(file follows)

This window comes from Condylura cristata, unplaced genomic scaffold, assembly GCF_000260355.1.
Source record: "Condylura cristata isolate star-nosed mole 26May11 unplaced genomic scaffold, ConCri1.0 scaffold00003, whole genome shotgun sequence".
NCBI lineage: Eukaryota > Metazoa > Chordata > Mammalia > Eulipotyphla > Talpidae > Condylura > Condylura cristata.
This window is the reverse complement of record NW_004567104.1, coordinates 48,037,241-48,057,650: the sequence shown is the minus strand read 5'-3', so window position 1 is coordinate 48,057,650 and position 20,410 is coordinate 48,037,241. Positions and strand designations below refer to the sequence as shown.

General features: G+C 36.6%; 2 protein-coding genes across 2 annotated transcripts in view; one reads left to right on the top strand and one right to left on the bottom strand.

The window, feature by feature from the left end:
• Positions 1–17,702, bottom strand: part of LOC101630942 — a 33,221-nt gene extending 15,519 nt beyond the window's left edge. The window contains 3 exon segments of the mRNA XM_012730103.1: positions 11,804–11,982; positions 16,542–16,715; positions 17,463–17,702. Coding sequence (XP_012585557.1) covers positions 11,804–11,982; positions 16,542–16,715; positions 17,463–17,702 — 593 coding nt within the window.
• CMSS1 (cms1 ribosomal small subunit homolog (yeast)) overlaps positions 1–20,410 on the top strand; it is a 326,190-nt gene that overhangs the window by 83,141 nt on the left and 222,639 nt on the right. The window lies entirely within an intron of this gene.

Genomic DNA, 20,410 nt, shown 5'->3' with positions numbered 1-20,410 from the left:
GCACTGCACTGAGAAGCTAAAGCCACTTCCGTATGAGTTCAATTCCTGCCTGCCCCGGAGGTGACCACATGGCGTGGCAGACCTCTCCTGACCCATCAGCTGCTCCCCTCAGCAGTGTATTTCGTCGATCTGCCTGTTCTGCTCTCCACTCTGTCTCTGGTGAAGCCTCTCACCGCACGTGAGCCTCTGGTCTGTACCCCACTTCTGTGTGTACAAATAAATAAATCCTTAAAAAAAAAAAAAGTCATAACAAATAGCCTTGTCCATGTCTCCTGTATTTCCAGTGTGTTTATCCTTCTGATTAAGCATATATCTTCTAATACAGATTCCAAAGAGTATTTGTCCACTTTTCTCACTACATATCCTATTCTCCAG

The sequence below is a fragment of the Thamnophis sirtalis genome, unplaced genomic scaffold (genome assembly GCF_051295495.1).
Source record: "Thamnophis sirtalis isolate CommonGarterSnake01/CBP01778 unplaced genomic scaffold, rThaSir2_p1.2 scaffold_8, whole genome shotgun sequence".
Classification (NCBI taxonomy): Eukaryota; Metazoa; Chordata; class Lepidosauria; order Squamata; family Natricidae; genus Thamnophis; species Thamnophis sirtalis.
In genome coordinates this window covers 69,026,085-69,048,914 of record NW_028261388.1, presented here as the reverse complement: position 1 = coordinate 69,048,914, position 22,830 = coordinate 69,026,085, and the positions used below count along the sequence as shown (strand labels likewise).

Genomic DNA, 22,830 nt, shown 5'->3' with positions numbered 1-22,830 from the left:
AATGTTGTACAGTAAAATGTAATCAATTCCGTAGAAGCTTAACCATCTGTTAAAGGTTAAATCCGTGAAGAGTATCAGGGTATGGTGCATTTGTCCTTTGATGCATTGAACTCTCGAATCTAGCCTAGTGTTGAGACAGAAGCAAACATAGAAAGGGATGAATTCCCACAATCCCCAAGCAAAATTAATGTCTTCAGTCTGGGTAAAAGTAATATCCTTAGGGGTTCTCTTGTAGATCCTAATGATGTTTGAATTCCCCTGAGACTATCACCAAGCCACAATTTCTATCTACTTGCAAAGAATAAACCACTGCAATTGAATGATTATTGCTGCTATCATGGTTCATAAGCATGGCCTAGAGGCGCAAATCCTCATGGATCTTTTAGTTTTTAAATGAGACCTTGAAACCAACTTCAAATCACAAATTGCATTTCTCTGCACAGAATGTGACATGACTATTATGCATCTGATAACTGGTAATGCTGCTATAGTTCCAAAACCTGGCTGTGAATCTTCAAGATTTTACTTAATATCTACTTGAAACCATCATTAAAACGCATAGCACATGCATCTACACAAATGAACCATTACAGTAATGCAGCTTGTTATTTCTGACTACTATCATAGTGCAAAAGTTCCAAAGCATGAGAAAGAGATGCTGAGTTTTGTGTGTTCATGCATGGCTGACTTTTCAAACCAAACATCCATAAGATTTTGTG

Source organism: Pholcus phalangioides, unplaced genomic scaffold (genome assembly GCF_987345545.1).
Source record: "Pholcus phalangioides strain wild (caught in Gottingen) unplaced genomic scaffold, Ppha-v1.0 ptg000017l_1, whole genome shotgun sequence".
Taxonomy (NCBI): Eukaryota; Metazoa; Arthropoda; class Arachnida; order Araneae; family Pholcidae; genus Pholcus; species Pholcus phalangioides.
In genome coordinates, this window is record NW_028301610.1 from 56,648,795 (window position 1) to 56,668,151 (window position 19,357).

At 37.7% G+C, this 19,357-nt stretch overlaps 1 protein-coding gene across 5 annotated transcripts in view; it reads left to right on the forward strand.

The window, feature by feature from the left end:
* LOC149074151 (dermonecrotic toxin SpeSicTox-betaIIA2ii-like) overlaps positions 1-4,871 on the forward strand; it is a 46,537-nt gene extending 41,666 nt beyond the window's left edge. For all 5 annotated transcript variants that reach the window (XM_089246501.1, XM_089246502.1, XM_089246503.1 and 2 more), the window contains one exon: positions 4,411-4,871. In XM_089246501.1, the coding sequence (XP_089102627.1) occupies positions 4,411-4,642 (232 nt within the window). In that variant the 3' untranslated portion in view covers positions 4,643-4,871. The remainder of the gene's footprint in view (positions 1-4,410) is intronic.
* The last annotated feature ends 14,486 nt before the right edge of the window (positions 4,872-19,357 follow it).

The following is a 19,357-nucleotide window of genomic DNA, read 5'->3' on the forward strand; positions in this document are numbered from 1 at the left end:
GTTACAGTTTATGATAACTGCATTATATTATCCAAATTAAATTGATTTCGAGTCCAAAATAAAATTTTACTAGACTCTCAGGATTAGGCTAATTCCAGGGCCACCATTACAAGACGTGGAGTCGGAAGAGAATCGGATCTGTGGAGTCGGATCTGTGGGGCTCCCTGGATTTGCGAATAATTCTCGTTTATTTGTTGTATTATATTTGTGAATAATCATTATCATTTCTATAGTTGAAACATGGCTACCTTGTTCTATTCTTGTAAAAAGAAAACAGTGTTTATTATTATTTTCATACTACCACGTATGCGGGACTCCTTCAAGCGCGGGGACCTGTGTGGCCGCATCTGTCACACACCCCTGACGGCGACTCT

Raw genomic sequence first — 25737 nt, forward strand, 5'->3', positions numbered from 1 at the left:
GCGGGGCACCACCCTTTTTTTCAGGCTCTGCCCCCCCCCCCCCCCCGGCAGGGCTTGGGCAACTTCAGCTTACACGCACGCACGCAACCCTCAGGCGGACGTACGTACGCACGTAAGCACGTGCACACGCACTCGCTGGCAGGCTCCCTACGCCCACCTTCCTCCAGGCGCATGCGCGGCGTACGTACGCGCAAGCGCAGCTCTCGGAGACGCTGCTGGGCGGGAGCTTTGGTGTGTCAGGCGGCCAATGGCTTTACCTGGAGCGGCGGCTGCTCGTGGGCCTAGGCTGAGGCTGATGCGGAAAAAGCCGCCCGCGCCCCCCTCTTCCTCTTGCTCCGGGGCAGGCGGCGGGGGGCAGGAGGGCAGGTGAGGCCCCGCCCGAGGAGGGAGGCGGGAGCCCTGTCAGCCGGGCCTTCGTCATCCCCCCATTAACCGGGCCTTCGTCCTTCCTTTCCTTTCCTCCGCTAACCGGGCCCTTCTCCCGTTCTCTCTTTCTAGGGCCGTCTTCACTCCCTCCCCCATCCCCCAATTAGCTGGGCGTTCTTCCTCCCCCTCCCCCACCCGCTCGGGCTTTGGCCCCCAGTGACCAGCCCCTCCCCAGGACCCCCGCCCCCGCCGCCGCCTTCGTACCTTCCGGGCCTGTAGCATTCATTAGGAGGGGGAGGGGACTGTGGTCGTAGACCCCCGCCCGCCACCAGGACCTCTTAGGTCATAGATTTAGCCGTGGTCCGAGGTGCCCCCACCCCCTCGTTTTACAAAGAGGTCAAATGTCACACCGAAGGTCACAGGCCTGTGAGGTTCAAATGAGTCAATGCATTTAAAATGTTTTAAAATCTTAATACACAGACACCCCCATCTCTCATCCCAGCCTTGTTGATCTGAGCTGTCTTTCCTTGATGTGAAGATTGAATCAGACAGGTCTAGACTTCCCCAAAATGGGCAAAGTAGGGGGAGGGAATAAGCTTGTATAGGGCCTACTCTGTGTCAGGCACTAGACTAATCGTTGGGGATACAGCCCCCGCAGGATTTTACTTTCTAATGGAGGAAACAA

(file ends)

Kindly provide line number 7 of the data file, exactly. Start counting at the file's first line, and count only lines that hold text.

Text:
• Positions 1–17,702, bottom strand: part of LOC101630942 — a 33,221-nt gene extending 15,519 nt beyond the window's left edge. The window contains 3 exon segments of the mRNA XM_012730103.1: positions 11,804–11,982; positions 16,542–16,715; positions 17,463–17,702. Coding sequence (XP_012585557.1) covers positions 11,804–11,982; positions 16,542–16,715; positions 17,463–17,702 — 593 coding nt within the window.